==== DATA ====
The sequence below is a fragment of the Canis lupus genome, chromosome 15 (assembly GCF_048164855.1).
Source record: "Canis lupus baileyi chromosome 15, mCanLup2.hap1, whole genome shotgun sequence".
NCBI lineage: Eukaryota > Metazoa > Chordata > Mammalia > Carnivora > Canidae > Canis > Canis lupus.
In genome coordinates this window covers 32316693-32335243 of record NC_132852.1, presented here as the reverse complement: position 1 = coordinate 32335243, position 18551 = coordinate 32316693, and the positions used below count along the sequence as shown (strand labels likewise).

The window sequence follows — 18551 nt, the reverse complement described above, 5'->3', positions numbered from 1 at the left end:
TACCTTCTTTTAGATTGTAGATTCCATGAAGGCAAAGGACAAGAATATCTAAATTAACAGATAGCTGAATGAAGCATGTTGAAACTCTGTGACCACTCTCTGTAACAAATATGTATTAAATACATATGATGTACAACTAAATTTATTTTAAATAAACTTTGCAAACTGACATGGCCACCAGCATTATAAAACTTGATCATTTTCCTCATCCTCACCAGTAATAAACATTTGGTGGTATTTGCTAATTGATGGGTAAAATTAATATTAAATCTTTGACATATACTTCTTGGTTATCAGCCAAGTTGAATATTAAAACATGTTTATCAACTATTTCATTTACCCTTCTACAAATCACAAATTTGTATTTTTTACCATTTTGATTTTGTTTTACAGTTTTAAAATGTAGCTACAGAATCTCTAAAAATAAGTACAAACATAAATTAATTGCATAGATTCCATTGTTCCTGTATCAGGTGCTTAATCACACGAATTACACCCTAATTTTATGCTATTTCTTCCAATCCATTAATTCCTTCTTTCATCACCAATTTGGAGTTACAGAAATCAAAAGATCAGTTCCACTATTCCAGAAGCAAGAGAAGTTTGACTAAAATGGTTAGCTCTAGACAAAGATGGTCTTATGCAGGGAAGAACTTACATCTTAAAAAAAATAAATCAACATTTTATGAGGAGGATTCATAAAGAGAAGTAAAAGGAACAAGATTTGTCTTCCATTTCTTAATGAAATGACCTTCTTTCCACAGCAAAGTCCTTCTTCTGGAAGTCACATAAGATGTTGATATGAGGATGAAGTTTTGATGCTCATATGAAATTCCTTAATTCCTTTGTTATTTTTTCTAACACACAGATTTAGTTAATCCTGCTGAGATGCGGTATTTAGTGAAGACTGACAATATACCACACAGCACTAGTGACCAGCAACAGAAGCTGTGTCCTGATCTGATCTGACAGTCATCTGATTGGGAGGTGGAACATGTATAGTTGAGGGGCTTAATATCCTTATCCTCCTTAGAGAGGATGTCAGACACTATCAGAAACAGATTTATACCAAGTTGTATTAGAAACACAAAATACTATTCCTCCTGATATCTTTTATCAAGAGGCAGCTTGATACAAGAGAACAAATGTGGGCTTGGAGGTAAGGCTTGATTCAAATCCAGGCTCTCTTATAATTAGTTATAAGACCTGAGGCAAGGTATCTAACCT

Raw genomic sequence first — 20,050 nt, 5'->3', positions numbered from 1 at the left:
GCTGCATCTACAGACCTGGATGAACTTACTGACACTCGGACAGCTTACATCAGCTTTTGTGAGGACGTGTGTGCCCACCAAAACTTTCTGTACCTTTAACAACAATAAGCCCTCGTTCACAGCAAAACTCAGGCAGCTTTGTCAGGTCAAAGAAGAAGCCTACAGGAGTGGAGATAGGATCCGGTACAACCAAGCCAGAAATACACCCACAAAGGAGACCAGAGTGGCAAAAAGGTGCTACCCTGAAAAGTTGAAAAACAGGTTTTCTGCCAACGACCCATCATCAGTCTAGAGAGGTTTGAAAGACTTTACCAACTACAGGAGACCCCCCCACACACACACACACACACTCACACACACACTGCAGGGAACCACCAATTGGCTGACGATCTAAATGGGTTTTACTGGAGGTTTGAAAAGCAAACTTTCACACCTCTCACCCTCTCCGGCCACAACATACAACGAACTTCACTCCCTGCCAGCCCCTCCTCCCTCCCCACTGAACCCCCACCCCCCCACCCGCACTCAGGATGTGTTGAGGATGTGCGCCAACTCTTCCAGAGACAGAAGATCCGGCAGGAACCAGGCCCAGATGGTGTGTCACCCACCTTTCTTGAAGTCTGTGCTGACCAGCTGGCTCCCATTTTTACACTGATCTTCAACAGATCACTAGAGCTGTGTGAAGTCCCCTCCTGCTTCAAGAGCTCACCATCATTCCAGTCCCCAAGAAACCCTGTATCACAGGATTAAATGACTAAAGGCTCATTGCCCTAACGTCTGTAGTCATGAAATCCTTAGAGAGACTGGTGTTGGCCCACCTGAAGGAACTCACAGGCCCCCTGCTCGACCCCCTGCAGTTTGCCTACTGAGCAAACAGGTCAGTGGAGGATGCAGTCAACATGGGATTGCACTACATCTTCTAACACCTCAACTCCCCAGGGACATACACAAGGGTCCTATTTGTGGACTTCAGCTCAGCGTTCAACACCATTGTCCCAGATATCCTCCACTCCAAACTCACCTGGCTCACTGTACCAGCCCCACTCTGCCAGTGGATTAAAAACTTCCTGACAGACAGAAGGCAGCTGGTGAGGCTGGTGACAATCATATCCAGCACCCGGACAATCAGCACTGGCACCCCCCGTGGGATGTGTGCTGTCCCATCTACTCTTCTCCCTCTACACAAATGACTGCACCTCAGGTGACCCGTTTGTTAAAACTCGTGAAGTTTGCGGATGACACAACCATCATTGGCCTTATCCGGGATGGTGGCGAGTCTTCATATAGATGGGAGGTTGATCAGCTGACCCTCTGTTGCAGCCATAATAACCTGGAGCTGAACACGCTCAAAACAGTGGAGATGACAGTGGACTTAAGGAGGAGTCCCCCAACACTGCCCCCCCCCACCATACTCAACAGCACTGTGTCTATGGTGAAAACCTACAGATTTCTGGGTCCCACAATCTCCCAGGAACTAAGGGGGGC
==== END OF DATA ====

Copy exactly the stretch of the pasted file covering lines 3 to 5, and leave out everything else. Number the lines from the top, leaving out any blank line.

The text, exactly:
NCBI lineage: Eukaryota > Metazoa > Chordata > Mammalia > Carnivora > Canidae > Canis > Canis lupus.
In genome coordinates this window covers 32316693-32335243 of record NC_132852.1, presented here as the reverse complement: position 1 = coordinate 32335243, position 18551 = coordinate 32316693, and the positions used below count along the sequence as shown (strand labels likewise).

The window sequence follows — 18551 nt, the reverse complement described above, 5'->3', positions numbered from 1 at the left end: